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Adjusted Completion Percentage

In 1991, Dave Krieg led the NFL in completion percentage. He completed a career-high 65.6% of his passes, and while that mark was very good for that era, it doesn’t mean Krieg was great that season. In fact, he arguably wasn’t even good: Krieg actually finished just 24th in ANY/A that year.

One reason, I think, that Krieg was able to lead the NFL in completion percentage is because Krieg “ate” a lot of his incomplete passes. What do I mean by that? Krieg took a ton of sacks — he was sacked every ten times he dropped back to pass. When under duress, some quarterbacks eat the ball, to avoid an interception; that’s bad (well, it’s better than n interception) but it doesn’t get graded that way when calculating completion percentage. Other quarterbacks will throw the ball away; that’s good (assuming it isn’t intercepted) because no yards are lost, but it does hurt the quarterback’s completion percentage.

Even ignoring the yards lost due to sacks, fundamentally, a sack is no better than an incomplete pass. So why are quarterbacks who take sacks rather than throw the ball out of bounds given an artificial boost when it comes to completion percentage? Well, that’s largely just an artifact of how the NFL always graded things. The NFL was not always good at recording metrics, and somewhere along the way, sacks were either included as running plays, ignored, or included as pass plays. I don’t think a lot of thought went into it, but in my view, it makes the most sense to include sacks in the denominator when calculating completion percentage. Otherwise, we give undue credit to quarterbacks that take a lot of sacks, and penalize quarterbacks who throw the ball away when under pressure.

Take at the top 7 leaders from 1991 in completion percentage.    Aikman, Young, and Kelly all finished with 2.5 percentage points of Krieg but with noticeably better sack rates.  And Moon managed to have a sack rate that was a third of Krieg’s, too.

Rk Tm Age G QBrec Cmp Att Cmp%
Sk Sk%
1 Dave Krieg SEA 33 10 4-5-0 187 285 65.6 32 10.1
2 Troy Aikman* DAL 25 12 7-5-0 237 363 65.3 32 8.1
3 Steve Young SFO 30 11 5-5-0 180 279 64.5 13 4.5
4 Jim Kelly*+ BUF 31 15 13-2-0 304 474 64.1 31 6.1
5 Jeff Hostetler NYG 30 12 7-5-0 179 285 62.8 20 6.6
6 Bernie Kosar CLE 28 16 6-10-0 307 494 62.1 41 7.7
7 Warren Moon* HOU 35 16 11-5-0 404 655 61.7 23 3.4

Completion percentage is one of the simplest stats in all of football. It’s a binary stat that doesn’t tell us anything in the way of magnitude — a 90-yard completion is treated the same as one that loses 11 yards — but that doesn’t mean completion percentage is without its advantages. On the plus side, it is not very sensitive to outliers, is relatively consistent from year to year, and is easily understood.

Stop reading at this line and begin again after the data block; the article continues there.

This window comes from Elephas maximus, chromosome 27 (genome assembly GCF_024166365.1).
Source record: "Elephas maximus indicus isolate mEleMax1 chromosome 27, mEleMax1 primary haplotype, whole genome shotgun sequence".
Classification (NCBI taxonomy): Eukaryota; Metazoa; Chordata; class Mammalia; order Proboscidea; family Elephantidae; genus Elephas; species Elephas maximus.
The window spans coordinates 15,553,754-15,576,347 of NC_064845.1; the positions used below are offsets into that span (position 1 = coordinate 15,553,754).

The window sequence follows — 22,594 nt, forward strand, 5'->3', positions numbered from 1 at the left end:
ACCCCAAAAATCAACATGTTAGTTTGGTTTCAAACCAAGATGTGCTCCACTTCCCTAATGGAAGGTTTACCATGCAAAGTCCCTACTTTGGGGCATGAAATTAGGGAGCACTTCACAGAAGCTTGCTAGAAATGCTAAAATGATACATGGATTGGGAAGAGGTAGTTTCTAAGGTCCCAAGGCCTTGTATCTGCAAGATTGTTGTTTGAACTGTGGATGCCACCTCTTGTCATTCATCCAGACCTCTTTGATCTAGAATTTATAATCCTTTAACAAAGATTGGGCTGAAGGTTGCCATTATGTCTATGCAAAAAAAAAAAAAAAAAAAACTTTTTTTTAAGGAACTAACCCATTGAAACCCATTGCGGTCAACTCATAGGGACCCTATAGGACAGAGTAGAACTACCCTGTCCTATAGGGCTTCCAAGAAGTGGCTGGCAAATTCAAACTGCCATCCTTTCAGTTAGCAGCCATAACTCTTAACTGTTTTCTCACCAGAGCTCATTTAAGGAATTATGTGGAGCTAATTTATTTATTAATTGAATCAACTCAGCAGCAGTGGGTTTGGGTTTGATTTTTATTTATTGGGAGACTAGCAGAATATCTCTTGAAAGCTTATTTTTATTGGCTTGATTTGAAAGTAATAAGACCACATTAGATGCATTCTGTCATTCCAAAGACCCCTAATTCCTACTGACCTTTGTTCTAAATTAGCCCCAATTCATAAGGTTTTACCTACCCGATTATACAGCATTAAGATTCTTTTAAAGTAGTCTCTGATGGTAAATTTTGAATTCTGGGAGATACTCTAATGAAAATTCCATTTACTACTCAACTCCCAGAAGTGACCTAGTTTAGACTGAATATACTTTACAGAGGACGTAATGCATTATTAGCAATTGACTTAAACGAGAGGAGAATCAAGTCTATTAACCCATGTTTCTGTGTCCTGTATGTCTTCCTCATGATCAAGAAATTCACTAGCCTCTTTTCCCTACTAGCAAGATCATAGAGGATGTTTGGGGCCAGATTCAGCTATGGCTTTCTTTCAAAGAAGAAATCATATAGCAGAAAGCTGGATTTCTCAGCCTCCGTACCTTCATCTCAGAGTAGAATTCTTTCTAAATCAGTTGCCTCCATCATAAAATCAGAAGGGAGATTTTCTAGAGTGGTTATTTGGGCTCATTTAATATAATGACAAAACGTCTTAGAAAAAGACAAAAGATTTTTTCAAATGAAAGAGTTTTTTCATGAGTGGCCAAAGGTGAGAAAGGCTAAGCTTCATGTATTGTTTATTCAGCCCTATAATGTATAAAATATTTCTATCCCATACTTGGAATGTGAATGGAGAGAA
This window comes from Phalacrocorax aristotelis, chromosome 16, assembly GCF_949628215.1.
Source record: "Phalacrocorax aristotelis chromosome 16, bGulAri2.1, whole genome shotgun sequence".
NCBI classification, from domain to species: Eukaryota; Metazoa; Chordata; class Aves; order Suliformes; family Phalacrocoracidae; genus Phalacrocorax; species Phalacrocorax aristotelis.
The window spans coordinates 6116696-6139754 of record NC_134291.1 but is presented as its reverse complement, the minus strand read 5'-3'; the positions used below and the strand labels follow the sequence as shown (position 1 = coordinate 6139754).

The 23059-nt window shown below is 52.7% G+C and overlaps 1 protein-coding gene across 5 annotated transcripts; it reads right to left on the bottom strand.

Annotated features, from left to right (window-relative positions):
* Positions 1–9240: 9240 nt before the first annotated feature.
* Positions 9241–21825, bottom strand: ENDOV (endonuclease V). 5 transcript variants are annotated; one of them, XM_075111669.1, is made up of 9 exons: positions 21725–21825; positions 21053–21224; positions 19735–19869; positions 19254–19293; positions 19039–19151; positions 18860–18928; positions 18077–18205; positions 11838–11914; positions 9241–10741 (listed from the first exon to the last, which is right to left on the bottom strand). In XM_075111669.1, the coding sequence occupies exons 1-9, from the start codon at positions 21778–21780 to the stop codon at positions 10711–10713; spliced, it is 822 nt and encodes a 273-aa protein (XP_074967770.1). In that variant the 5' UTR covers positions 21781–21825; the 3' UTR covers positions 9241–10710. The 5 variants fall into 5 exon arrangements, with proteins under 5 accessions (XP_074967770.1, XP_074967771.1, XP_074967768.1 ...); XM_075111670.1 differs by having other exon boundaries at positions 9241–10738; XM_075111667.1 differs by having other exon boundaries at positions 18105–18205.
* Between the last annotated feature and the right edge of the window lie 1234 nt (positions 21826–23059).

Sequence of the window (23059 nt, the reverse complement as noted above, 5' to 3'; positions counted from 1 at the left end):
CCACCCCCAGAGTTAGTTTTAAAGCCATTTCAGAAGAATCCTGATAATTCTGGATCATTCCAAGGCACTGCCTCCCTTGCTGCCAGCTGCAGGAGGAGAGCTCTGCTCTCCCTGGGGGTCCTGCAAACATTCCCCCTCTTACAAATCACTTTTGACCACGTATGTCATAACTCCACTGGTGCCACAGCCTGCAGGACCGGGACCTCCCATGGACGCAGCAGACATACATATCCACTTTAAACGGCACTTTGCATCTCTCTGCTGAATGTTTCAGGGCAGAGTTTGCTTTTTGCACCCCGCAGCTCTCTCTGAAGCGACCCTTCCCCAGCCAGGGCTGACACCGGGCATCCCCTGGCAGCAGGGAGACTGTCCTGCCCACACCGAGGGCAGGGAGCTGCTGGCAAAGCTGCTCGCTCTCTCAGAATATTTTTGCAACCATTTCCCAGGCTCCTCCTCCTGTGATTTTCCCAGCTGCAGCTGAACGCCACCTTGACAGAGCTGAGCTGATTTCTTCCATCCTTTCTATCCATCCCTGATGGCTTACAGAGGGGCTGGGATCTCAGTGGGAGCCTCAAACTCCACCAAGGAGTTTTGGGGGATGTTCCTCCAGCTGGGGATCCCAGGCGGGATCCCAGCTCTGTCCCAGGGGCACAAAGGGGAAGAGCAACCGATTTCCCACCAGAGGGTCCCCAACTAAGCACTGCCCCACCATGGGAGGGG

Given how basic a metric it is, there are compelling reasons not to mess with it too much. For one, nobody gives completion percentage that much weight, and if we are trying to make the stat “better”, why not just use a better stat? But I do think including sacks1 in the denominator makes sense and is worth the tradeoff. If we do that, it’s now Young who leads the 1991 NFL season in adjusted completion percentage, at 61.6%. Kelly is second at 60.2%, Aikman is at 60.0%, and Moon is at 59.6%. Krieg falls to fifth, as adding 32 sacks to his 98 incomplete passes drops him to 59.0%.

The most egregious example of what happens when you don’t include sacks in the denominator occurred in 1988. That year, Wade Wilson led the NFL with a 61.4% completion percentage, and the top three leaders in that metric all had below-average sack rates.  But if you scroll down to #8 on the completion percentage rankings, you find the leader in adjusted completion percentage:

 

Rk Tm Age G QBrec Cmp Att Cmp%
Sk Sk%
1 Wade Wilson* MIN 29 14 7-3-0 204 332 61.4 33 9.0
2 Bernie Kosar CLE 25 9 6-3-0 156 259 60.2 25 8.8
3 Joe Montana SFO 32 14 8-5-0 238 397 59.9 34 7.9
4 Jim Everett RAM 25 16 10-6-0 308 517 59.6 28 5.1
5 Jim Kelly* BUF 28 16 12-4-0 269 452 59.5 30 6.2
6 Dave Krieg* SEA 30 9 6-3-0 134 228 58.8 12 5.0
7 Bobby Hebert NOR 28 16 10-6-0 280 478 58.6 24 4.8
8 Dan Marino MIA 27 16 6-10-0 354 606 58.4 6 1.0

Marino was sacked just 6 times that year, for a sack rate of better than one percent.  His adjusted completion percentage was 57.8%, over on percent better than any other passer in the league.

Overall, the leader in completion percentage would change in 13 seasons since the merger, including in 3 of the last 4 years, if we included sacks in the denominator.  So what do you think — is it worth including sacks in the denominator? And is this something that we should devote future posts to?

  1. And, arguably, scrambles. We don’t have that data going back historically, but we probably should include that now. And, I suppose, should remove spikes from the numerator. []
  • Clint

    Maybe I missed it somewhere, but what is the formula for the Adjusted Completion %?

    • Adam

      completions / (pass attempts + sacks)

      • Correct.

        • Clint

          I like this whole concept. I’ve always felt that completion % isn’t very important. You can be successful with what’s considered to be a low completion percentage, that’s just not the NFL’s style currently.
          You can complete 50% of your passes and be fine if they’re for bigger gains and touchdowns. If there are a lot of throwaways that otherwise could’ve been sacks/interceptions in there too, even better.

          • Adam

            Yes. People hammer Joe Namath for his low completion %, but fail to account for him attempting a high number of downfield (more difficult) passes. Any statistic that can be “gamed” loses much of its value. David Carr completed 68% of his passes in 2006, but most of them were meaningless short gains, and Houston’s offense was terrible.

            • Ryan

              Namath “only” completed 53.57% of his passes in game 2 of the 1972 season:

  • Adam